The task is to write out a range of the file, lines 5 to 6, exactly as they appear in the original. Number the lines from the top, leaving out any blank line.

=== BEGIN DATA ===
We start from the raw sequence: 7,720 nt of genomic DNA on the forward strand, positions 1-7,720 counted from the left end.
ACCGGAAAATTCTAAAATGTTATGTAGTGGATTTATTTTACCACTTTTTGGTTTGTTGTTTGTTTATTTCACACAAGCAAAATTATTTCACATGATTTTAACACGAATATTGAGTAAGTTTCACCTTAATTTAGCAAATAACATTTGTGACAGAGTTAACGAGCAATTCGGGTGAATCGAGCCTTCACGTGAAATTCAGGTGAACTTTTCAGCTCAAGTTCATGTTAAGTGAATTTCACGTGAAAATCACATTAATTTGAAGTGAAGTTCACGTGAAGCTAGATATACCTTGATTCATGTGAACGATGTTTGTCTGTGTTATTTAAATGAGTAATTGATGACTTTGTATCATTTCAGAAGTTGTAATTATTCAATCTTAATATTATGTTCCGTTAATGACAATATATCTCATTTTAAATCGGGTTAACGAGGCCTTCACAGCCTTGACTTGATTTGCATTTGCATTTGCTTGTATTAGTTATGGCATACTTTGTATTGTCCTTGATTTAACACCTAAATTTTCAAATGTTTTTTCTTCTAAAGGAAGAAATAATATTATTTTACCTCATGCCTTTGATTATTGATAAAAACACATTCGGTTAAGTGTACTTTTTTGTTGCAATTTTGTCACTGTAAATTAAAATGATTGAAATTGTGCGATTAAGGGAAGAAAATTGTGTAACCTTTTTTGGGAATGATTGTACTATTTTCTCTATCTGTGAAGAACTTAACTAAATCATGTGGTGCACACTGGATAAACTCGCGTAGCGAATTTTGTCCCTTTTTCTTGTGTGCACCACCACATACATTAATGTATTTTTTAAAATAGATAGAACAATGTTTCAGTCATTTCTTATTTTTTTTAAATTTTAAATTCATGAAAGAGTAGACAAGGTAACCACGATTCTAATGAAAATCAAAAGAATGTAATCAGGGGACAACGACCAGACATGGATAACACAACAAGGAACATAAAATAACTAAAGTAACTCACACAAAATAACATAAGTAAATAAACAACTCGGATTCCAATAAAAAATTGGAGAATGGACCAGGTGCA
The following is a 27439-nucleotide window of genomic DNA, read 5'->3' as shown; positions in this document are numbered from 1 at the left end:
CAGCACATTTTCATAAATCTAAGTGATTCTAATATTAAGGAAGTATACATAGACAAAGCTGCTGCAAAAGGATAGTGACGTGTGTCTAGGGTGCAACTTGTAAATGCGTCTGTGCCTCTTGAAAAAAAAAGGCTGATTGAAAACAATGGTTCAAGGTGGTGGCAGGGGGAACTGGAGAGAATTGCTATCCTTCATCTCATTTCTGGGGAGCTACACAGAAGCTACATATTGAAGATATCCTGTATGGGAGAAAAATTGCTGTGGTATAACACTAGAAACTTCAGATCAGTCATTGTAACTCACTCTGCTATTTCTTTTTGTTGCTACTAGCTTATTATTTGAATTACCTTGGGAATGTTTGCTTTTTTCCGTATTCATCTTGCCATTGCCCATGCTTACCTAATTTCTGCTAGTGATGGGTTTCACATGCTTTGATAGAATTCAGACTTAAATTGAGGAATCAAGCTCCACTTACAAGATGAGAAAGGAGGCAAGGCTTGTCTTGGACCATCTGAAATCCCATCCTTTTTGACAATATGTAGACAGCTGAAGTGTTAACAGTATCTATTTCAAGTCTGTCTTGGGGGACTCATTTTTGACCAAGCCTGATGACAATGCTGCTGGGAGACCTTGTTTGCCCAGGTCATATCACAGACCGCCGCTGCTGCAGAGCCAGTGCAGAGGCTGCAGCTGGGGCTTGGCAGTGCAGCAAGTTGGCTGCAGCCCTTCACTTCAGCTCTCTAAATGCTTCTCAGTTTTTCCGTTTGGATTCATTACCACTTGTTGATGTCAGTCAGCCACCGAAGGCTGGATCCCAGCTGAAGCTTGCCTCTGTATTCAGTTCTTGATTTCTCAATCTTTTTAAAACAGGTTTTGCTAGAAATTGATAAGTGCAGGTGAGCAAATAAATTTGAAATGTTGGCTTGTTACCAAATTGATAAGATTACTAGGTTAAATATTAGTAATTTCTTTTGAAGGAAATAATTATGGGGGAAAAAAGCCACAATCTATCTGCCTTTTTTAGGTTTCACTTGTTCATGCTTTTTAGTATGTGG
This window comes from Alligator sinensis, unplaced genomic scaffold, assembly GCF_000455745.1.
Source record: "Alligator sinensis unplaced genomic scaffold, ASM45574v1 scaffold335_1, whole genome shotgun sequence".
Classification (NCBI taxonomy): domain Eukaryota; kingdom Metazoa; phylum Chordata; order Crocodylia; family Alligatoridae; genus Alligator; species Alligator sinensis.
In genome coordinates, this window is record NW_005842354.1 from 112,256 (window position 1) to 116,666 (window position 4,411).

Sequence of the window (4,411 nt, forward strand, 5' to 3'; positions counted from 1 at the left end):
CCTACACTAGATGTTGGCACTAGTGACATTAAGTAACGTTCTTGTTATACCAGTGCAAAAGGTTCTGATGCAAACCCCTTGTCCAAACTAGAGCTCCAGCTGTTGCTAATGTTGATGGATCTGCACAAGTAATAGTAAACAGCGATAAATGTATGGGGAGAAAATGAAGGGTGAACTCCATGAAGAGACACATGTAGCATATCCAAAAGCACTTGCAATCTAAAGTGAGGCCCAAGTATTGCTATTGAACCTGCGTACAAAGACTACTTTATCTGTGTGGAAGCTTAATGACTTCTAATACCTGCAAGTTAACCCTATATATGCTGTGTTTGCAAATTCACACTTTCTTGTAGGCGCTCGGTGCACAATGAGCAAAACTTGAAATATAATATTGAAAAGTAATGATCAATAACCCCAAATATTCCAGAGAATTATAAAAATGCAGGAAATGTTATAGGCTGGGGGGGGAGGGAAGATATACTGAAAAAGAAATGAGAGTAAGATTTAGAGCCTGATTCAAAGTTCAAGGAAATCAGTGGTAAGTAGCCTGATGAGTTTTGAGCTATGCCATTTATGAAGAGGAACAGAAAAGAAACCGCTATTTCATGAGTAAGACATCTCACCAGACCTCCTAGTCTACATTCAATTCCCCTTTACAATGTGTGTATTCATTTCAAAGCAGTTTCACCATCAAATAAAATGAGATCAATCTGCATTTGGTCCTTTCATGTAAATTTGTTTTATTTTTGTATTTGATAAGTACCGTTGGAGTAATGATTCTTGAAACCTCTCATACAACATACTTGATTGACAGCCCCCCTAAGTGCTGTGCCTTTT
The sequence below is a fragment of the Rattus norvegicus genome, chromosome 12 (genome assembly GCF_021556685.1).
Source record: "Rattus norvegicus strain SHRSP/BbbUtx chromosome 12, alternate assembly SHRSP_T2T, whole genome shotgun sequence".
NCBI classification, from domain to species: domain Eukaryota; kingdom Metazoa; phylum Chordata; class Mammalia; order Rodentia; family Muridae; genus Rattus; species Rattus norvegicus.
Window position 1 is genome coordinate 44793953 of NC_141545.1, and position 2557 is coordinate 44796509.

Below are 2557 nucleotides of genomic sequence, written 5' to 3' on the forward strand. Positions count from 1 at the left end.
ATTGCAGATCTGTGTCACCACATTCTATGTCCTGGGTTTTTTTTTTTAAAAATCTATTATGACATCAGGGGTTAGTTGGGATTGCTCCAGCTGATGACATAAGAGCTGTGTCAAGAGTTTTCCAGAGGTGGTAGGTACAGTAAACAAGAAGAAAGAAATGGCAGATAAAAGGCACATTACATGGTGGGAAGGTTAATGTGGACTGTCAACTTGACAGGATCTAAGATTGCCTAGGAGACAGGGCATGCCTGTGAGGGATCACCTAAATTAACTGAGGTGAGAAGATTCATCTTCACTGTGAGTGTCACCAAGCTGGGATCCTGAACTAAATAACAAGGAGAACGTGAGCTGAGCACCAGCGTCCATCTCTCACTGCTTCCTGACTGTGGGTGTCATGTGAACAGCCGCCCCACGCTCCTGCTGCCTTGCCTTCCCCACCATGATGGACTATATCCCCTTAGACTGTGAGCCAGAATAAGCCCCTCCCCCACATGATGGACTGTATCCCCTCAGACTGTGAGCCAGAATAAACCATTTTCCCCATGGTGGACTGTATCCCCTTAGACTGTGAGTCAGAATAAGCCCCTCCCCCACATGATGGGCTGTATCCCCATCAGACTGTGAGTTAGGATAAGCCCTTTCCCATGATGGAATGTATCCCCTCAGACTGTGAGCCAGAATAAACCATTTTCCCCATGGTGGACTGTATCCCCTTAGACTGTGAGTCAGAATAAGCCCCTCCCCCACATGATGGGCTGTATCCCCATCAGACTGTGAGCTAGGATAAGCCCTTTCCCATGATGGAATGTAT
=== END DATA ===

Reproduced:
This window comes from Alligator sinensis, unplaced genomic scaffold, assembly GCF_000455745.1.
Source record: "Alligator sinensis unplaced genomic scaffold, ASM45574v1 scaffold335_1, whole genome shotgun sequence".